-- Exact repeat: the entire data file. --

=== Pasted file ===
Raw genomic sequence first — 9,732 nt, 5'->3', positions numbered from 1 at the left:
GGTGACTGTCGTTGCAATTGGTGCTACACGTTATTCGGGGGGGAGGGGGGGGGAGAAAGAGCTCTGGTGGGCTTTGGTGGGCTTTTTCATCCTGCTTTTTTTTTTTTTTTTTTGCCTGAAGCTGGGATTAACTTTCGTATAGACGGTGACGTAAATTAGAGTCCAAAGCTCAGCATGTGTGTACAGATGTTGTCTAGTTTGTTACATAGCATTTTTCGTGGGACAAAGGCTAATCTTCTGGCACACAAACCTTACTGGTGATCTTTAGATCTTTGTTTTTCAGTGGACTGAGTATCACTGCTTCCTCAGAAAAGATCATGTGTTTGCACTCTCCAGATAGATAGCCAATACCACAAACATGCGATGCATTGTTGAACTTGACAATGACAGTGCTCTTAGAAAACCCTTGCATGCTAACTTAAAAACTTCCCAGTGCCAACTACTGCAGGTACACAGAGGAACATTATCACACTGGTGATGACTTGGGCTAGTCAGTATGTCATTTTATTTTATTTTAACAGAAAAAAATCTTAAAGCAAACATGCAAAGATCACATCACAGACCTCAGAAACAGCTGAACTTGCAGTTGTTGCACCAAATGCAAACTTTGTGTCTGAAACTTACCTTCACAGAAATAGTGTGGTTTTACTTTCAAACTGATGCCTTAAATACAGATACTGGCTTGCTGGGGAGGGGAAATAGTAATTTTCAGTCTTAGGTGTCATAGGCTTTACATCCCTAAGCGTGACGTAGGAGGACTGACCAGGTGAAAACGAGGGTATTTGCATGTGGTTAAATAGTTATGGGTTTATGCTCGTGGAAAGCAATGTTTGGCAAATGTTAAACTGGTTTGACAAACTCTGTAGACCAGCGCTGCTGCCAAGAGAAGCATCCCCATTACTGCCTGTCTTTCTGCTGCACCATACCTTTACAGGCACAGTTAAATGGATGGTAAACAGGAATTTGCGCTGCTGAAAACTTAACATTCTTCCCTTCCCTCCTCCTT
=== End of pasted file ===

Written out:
Raw genomic sequence first — 9,732 nt, 5'->3', positions numbered from 1 at the left:
GGTGACTGTCGTTGCAATTGGTGCTACACGTTATTCGGGGGGGAGGGGGGGGGAGAAAGAGCTCTGGTGGGCTTTGGTGGGCTTTTTCATCCTGCTTTTTTTTTTTTTTTTTTGCCTGAAGCTGGGATTAACTTTCGTATAGACGGTGACGTAAATTAGAGTCCAAAGCTCAGCATGTGTGTACAGATGTTGTCTAGTTTGTTACATAGCATTTTTCGTGGGACAAAGGCTAATCTTCTGGCACACAAACCTTACTGGTGATCTTTAGATCTTTGTTTTTCAGTGGACTGAGTATCACTGCTTCCTCAGAAAAGATCATGTGTTTGCACTCTCCAGATAGATAGCCAATACCACAAACATGCGATGCATTGTTGAACTTGACAATGACAGTGCTCTTAGAAAACCCTTGCATGCTAACTTAAAAACTTCCCAGTGCCAACTACTGCAGGTACACAGAGGAACATTATCACACTGGTGATGACTTGGGCTAGTCAGTATGTCATTTTATTTTATTTTAACAGAAAAAAATCTTAAAGCAAACATGCAAAGATCACATCACAGACCTCAGAAACAGCTGAACTTGCAGTTGTTGCACCAAATGCAAACTTTGTGTCTGAAACTTACCTTCACAGAAATAGTGTGGTTTTACTTTCAAACTGATGCCTTAAATACAGATACTGGCTTGCTGGGGAGGGGAAATAGTAATTTTCAGTCTTAGGTGTCATAGGCTTTACATCCCTAAGCGTGACGTAGGAGGACTGACCAGGTGAAAACGAGGGTATTTGCATGTGGTTAAATAGTTATGGGTTTATGCTCGTGGAAAGCAATGTTTGGCAAATGTTAAACTGGTTTGACAAACTCTGTAGACCAGCGCTGCTGCCAAGAGAAGCATCCCCATTACTGCCTGTCTTTCTGCTGCACCATACCTTTACAGGCACAGTTAAATGGATGGTAAACAGGAATTTGCGCTGCTGAAAACTTAACATTCTTCCCTTCCCTCCTCCTT